With regret we have to inform our readers that on Sunday afternoon, at half past six, our compatriot Hr. Carl Julius Kunze died suddenly. Mr. Kunze became unwell in Rundle-street, suffered a hemorrhage, and hurried quickly to the cafe of Mr. Dithmer, from where immediate medical assistance was requisitioned, but which unfortunately was unsuccessful, and as the resuly of the rupture of a blood vessel in his chest, his life came to an end a few minutes later. As the deceased was a well-known and popular musician with a large circle of friends and acquaintances, the news of his unexpected sudden death excited general regret, as clearly seens at his funeral on Tuesday afternoon. At the entrance of Gottesaker's funeral chapel of on West Terrace, he was received with a chorale played by Schrader's band, and afetr a funeral oration read by the Rev. Mr. Read the members of the Liedertafel sang the favorite song of their former life director: "Sleep well, Comrade." The deceased was an Altenburger, and had served as an officer in the battles in Schleswig-Holstein, whereupon he emigrated in 1850 and came here. Gifted with great musical talent, he devoted himself here to the teaching of music and succeeded quickly in gaining a high reputation for excellence. The deceased was just over 42 years old and died unmarried.

[Advertisement], Süd Australische Zeitung (12 February 1868), 7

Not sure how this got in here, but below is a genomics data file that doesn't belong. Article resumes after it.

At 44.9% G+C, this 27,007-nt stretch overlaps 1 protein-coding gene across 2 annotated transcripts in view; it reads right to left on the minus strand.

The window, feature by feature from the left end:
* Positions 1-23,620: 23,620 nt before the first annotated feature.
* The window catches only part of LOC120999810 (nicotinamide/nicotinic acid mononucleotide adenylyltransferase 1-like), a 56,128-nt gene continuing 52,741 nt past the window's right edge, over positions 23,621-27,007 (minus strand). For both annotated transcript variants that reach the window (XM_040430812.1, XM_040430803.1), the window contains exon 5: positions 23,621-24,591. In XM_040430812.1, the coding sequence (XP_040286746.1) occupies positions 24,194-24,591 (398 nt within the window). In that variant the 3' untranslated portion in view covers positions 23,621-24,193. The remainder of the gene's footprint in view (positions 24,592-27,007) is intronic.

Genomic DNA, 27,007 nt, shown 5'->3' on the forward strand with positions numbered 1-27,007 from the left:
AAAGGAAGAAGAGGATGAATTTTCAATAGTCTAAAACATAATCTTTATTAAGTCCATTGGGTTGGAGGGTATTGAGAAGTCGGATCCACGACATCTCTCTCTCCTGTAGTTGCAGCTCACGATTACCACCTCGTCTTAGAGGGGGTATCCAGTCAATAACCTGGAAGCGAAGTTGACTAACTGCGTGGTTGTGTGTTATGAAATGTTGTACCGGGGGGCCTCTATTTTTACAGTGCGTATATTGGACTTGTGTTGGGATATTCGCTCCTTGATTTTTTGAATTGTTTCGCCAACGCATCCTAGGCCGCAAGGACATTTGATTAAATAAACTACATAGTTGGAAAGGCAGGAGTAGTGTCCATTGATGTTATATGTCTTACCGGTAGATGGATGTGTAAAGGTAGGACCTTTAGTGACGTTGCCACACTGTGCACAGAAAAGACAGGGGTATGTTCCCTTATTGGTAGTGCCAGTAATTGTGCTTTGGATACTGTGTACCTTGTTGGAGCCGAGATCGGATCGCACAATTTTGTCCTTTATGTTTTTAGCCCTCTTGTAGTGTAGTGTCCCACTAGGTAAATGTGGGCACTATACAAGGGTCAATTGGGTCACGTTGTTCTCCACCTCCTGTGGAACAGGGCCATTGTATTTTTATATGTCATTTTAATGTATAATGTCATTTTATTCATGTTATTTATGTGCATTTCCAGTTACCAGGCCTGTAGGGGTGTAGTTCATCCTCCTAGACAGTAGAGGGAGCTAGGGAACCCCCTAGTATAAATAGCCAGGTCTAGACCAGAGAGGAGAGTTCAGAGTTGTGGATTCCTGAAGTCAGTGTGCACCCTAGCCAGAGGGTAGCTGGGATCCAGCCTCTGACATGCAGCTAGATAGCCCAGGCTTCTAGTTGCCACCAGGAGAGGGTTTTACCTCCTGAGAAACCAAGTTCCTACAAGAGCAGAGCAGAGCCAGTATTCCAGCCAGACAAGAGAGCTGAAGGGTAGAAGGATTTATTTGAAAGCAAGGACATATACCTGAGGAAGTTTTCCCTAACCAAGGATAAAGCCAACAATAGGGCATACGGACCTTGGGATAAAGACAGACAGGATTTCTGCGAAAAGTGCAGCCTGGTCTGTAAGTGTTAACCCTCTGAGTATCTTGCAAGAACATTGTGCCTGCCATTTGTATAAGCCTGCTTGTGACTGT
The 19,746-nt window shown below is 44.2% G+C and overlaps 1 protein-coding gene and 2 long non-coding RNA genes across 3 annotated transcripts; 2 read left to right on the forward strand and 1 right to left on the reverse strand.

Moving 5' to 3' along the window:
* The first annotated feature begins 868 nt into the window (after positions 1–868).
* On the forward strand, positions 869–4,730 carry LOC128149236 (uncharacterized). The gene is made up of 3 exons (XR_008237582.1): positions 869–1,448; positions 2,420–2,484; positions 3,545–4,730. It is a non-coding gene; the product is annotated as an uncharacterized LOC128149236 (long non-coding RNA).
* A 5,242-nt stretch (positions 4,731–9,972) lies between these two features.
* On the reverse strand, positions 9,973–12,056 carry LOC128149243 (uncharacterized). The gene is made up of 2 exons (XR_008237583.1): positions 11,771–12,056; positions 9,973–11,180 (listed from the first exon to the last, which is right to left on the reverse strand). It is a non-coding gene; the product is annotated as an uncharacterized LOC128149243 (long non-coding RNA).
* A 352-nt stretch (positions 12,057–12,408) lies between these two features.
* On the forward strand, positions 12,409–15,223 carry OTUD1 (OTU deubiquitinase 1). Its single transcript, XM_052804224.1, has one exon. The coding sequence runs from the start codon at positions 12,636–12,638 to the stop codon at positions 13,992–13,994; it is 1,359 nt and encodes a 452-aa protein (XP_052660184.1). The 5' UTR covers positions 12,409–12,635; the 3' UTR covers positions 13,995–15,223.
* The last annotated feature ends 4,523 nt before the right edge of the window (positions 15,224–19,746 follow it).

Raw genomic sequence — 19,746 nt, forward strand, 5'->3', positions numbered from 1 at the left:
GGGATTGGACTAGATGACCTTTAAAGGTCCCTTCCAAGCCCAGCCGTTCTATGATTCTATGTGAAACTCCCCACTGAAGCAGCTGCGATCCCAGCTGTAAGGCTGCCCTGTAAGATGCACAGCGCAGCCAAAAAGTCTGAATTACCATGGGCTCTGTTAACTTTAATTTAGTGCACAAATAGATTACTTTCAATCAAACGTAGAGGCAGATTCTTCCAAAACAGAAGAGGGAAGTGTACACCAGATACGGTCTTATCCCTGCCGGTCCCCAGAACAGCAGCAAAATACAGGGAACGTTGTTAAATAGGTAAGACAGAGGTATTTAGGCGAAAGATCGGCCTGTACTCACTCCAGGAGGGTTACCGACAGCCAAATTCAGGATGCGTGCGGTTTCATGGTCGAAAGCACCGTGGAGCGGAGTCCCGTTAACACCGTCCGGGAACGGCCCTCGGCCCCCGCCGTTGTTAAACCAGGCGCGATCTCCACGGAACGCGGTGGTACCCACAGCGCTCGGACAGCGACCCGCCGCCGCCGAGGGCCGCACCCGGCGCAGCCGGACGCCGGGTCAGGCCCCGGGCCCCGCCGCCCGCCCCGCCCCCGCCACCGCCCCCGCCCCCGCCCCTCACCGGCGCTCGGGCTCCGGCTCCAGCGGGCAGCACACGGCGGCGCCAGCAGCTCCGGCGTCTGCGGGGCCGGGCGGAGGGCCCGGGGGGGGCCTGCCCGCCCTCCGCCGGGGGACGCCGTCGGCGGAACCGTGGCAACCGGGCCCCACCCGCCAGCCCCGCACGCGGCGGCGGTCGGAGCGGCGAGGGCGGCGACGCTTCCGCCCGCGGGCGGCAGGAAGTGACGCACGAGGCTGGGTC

Amateur bass vocalist, surgeon

Active Castlemaine, VIC, by 1856
Died Mainz, Germany, 12 June 1885 (TROVE tagged by Australharmony)



"THE PHILHARMONIC SOCIETY", Mount Alexander Mail (3 August 1859), 3 

On Monday evening, this society gave a grand concert at the theatre, which was attended by a most respectable and attentive audience. The concert was conducted bv Mr. Moss; Mrs. Fox presided at the piano; and Mr. Vincent played the harmonium . . . The members of the Society were assisted by Mr. Vincent, Mr. W. H. Williams, of the Melbourne Philharmonic Society, and Dr. Kupferberg . . . The recitative and air of "For behold darkness," and "The people that walked in darkness," were executed in a masterly style by Dr. Kupferberg, who is a thorough musician . . .

"Plötzlicher Tod", Australische Zeitung (19 August 1885), 3 

Der "Mainzer Anzeiger" vom 12. Juni, der uns von einem Freunde in Sydney-zugefchickt wurde, enthält folgende Mittheilung: Herr Dr. Florian Kupferberg ist plötzlich gestorben. Man fand ihn heute Morgen todt in feinem Bette, nachdem er gestern noch im Rhein gebadet hatte. Herr Dr. Kupferberg, seiner Zeit in die freiheitliche Bewegung des Jahres 1848 verwickelt, wurde damals zu eiuer längeren Freiheitsstrafe verurtheilt, welche er zum Theil auch verbüßte. Später begnadigt, ging er nach Süd Amerika und Australien, von wo er nach mehrjähriger Abwesenheit hierher zurückkehrte, um sich in seiner Vaterstadt als Arzt niederzulassen. In der letzten Zeit stand er an der Spitze der nationalliberalen Parte.

© Graeme Skinner 2014 - 2019